CC BY-NC-ND 4.0 · Current Research: Concussion 2017; 04(01): e8-e13
DOI: 10.1055/s-0037-1603645
Original Article
Thieme Medical Publishers 333 Seventh Avenue, New York, NY 10001, USA.

The Value of Speech-Language Pathologists in Concussion Management

Caroline J. Ketcham
1   Department of Exercise Science, Elon University, Elon, North Carolina
Melissa Bowie
2   Department of Speech Language Pathology, Moses Cone Health System, Greensboro, North Carolina
Thomas A. Buckley
3   Department of Kinesiology and Applied Physiology, University of Delaware, Newark, Delaware
Martin Baker
4   Department of Athletics, Elon University, Elon, North Carolina
Kirtida Patel
4   Department of Athletics, Elon University, Elon, North Carolina
Eric E. Hall
1   Department of Exercise Science, Elon University, Elon, North Carolina
› Author Affiliations
Further Information

Address for correspondence

Caroline J. Ketcham, PhD
Department of Exercise Science, Elon University
2525 Campus Box, Elon, NC 27244

Publication History

23 September 2016

27 April 2017

Publication Date:
19 June 2017 (online)



Objective The goal of this article is to make a case for the value of a speech-language pathologist (SLP) to be considered for inclusion on a concussion management team in a consultant capacity and resource for student-athletes during the return-to-learn process particularly at the high school or collegiate level where they may already be on staff or affiliated. SLPs have the skills and expertise to address difficulties and provide structured strategies to address symptoms of a concussion that affect cognitive processing, attention, and focus which often are impacted during recovery from a concussion. These skills alongside an athletic trainer/school nurse will provide a mechanism for student-athletes to be monitored and have a resource through the return-to-learn and return-to-play process.


Improving policies and practices surrounding concussion management and interventions are important to student-athlete well-being. Student-athletes are a population who juggle both the responsibilities of academics and the responsibilities of being an athlete. At all levels academics are the priority from an institution perspective, however, for student-athletes, their performance on the field matches or outweighs their priority to perform in the classroom. A disruption to their delicately balanced priorities and fine-tuned schedules can be anxiety provoking to student-athletes.

Concussions are an injury that can cause significant disruption if even for a short period. Student-athletes are asked to cognitively rest for 24 to 48 hours after injury and physically rest until symptoms subside which is typically within 7 to 10 days but can be more.[1] [2] [3] [4] This disruption stops both their progress in the classroom and on the field and puts them into an injury which is often given a “wait and see” status. Research is beginning to assess the importance of active rehabilitation for symptoms management and recovery from a concussion.[5] [6] [7] Also, recommended concussion management protocols follow a plan where a return-to-learn process occurs before returning to play ([Fig. 1]). However, disruptions to focus, attention, concentration, and memory can greatly impact return-to-learn process. Providing student-athletes and their management team a resource to help with evidence-based strategies in the academic setting could be a great asset.[8] Giving student-athletes things “to do” in the academic setting to help when progress seems challenging could be beneficial to their ultimate return and their mental well-being.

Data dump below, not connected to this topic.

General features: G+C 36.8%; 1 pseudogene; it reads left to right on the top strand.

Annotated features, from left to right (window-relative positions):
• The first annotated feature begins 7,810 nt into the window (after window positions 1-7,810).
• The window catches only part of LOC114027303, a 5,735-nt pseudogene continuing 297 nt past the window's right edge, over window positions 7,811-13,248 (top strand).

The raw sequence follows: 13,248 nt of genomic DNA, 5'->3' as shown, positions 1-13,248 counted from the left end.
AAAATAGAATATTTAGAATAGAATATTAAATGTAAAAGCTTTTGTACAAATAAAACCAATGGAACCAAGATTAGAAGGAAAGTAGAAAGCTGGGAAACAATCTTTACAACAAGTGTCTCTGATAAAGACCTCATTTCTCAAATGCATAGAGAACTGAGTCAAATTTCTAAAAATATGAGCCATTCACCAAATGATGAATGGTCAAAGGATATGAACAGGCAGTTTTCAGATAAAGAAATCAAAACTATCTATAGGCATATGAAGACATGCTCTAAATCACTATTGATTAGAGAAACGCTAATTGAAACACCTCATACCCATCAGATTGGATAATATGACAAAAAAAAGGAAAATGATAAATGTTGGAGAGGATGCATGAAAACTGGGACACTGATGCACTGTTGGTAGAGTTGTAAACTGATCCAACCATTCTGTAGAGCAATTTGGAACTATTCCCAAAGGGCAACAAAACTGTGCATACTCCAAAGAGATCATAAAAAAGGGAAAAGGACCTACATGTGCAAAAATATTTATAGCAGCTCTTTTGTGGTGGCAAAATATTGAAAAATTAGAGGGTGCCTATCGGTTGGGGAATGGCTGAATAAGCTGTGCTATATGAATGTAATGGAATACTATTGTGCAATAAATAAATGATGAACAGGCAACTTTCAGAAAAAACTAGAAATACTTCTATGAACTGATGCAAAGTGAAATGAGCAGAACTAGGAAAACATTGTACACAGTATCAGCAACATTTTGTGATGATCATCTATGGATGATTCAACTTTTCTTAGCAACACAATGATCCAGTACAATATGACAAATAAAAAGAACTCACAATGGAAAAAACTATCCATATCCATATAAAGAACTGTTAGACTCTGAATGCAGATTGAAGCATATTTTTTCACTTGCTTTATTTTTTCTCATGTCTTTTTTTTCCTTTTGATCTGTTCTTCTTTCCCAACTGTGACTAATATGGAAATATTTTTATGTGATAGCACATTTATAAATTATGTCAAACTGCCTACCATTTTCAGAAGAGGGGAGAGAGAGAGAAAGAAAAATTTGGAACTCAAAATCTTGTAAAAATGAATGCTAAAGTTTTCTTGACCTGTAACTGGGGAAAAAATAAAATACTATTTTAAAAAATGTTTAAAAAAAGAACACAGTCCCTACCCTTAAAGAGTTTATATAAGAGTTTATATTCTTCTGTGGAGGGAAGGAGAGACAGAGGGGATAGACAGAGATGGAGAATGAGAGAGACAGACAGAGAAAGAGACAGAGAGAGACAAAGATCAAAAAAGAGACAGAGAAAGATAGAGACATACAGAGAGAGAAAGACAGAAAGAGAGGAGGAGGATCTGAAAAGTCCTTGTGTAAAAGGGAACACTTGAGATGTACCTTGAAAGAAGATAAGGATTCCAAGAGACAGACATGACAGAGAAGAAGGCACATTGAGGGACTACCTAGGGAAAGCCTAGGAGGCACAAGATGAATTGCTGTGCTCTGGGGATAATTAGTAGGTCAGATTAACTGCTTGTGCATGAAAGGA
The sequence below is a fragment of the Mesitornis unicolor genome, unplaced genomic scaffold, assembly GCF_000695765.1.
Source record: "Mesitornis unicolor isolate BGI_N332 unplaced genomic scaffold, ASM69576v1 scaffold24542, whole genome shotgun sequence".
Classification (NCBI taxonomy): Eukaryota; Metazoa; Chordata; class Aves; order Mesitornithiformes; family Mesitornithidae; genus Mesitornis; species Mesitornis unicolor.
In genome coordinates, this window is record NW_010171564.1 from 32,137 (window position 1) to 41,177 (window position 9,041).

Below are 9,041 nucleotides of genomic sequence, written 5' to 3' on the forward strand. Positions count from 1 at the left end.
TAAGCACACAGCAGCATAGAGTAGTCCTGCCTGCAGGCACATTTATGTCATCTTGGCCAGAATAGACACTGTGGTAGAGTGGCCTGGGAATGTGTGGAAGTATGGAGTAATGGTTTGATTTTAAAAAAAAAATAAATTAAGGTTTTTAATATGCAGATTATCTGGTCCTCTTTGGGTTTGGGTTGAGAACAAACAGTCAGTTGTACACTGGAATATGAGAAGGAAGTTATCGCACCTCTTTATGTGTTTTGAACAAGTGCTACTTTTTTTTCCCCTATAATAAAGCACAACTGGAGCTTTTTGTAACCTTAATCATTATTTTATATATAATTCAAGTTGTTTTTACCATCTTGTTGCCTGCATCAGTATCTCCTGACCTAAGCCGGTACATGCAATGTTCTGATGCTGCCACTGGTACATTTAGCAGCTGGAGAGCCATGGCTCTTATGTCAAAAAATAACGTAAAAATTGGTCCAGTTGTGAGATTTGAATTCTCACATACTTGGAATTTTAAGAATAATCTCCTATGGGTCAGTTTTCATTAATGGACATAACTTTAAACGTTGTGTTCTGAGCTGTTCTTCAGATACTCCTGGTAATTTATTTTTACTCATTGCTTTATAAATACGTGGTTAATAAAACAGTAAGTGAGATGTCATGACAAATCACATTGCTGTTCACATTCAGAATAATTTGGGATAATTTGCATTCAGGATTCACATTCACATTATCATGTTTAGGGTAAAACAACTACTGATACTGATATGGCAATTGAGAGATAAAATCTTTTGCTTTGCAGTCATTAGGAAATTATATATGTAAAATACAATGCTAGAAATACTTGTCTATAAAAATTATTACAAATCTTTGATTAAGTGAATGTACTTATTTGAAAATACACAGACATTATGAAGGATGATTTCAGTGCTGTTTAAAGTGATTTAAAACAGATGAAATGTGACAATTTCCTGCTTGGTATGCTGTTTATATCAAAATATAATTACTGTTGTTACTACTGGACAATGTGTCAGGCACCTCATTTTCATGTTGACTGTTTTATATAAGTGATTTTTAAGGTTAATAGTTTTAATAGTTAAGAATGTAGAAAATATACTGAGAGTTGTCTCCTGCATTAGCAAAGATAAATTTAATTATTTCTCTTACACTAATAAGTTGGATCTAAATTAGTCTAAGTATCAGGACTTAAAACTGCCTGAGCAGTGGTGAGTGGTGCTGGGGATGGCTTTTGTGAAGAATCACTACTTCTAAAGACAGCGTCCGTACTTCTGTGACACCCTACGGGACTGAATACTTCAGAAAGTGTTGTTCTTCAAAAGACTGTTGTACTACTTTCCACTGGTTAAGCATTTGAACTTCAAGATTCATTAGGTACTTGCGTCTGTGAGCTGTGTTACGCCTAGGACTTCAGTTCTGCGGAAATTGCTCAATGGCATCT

Zoom Image
Fig. 1 Stages of return-to-learn and return-to-play for concussion management.

Speech-language pathologists (SLPs) are professionals who are an integral part of brain injury rehabilitation typically after an acute and traumatic injury. While it is uncommon for an SLP to be part of a traditional concussion management team, a recent article found that in a concussion clinic, the second most referrals for concussions after physical therapy (28%) was speech therapy (23%) followed by neuropsychology (10%).[9] This suggests that when available, an SLP is a valuable component of the concussion management team. This article will make the case that concussion management teams should consider including an SLP as part of their concussion management team in a consultant capacity and resource for student-athletes during the return-to-learn process. SLPs have the skills and expertise to help provide strategies to address the symptoms of concussions that affect cognitive processing, attention, and focus. Active rehabilitation is being considered to be worthwhile by leaders in the field,[5] [6] [7] and SLPs may be a logical way to help scaffold active cognitive recovery following a concussive injury.[5] Typical recovery time for concussions is 7 to 10 days with evidence that adolescents may take longer.[1] In cases where concussion symptoms last more than 10 to 14 days, student-athletes are often referred to neuropsychologists or concussion specialists for comprehensive assessment and care. In some locations, this referral can take considerable time. Before this referral, student-athletes are usually already trying to return-to-learn in varying capacities. Including an SLP and providing strategic interventions earlier in the recovery process, giving student-athletes more support in the return-to-learn process, could lead to improvements in recovery time and return-to-play, as well as the quality of life.